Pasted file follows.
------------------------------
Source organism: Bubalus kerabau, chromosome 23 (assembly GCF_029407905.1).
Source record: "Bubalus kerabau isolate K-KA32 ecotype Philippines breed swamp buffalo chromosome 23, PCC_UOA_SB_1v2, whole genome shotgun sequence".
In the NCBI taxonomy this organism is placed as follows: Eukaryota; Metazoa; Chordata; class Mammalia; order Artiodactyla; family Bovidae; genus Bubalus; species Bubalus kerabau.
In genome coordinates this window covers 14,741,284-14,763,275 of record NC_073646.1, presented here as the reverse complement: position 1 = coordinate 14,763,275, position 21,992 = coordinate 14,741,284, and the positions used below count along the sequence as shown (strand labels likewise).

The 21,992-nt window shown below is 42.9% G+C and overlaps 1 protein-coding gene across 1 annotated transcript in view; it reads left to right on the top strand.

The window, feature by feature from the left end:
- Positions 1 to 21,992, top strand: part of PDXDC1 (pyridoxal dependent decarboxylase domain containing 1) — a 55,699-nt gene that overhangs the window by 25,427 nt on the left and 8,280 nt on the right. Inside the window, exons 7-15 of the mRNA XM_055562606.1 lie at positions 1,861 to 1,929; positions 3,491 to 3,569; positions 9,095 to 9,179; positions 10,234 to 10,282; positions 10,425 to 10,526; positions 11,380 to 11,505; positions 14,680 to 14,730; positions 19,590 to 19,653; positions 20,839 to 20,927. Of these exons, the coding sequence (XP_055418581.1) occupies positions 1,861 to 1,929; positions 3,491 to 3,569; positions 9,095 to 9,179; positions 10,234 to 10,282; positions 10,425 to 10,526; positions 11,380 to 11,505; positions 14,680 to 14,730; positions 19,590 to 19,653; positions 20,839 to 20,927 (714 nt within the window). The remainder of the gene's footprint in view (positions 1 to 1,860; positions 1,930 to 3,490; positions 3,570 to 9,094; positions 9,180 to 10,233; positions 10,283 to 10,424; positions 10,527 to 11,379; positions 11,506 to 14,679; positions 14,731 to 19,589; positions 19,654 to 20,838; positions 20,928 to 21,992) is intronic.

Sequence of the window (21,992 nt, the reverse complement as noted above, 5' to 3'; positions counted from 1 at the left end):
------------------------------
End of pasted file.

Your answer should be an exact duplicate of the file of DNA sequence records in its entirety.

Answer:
Source organism: Bubalus kerabau, chromosome 23 (assembly GCF_029407905.1).
Source record: "Bubalus kerabau isolate K-KA32 ecotype Philippines breed swamp buffalo chromosome 23, PCC_UOA_SB_1v2, whole genome shotgun sequence".
In the NCBI taxonomy this organism is placed as follows: Eukaryota; Metazoa; Chordata; class Mammalia; order Artiodactyla; family Bovidae; genus Bubalus; species Bubalus kerabau.
In genome coordinates this window covers 14,741,284-14,763,275 of record NC_073646.1, presented here as the reverse complement: position 1 = coordinate 14,763,275, position 21,992 = coordinate 14,741,284, and the positions used below count along the sequence as shown (strand labels likewise).

The 21,992-nt window shown below is 42.9% G+C and overlaps 1 protein-coding gene across 1 annotated transcript in view; it reads left to right on the top strand.

The window, feature by feature from the left end:
- Positions 1 to 21,992, top strand: part of PDXDC1 (pyridoxal dependent decarboxylase domain containing 1) — a 55,699-nt gene that overhangs the window by 25,427 nt on the left and 8,280 nt on the right. Inside the window, exons 7-15 of the mRNA XM_055562606.1 lie at positions 1,861 to 1,929; positions 3,491 to 3,569; positions 9,095 to 9,179; positions 10,234 to 10,282; positions 10,425 to 10,526; positions 11,380 to 11,505; positions 14,680 to 14,730; positions 19,590 to 19,653; positions 20,839 to 20,927. Of these exons, the coding sequence (XP_055418581.1) occupies positions 1,861 to 1,929; positions 3,491 to 3,569; positions 9,095 to 9,179; positions 10,234 to 10,282; positions 10,425 to 10,526; positions 11,380 to 11,505; positions 14,680 to 14,730; positions 19,590 to 19,653; positions 20,839 to 20,927 (714 nt within the window). The remainder of the gene's footprint in view (positions 1 to 1,860; positions 1,930 to 3,490; positions 3,570 to 9,094; positions 9,180 to 10,233; positions 10,283 to 10,424; positions 10,527 to 11,379; positions 11,506 to 14,679; positions 14,731 to 19,589; positions 19,654 to 20,838; positions 20,928 to 21,992) is intronic.

Sequence of the window (21,992 nt, the reverse complement as noted above, 5' to 3'; positions counted from 1 at the left end):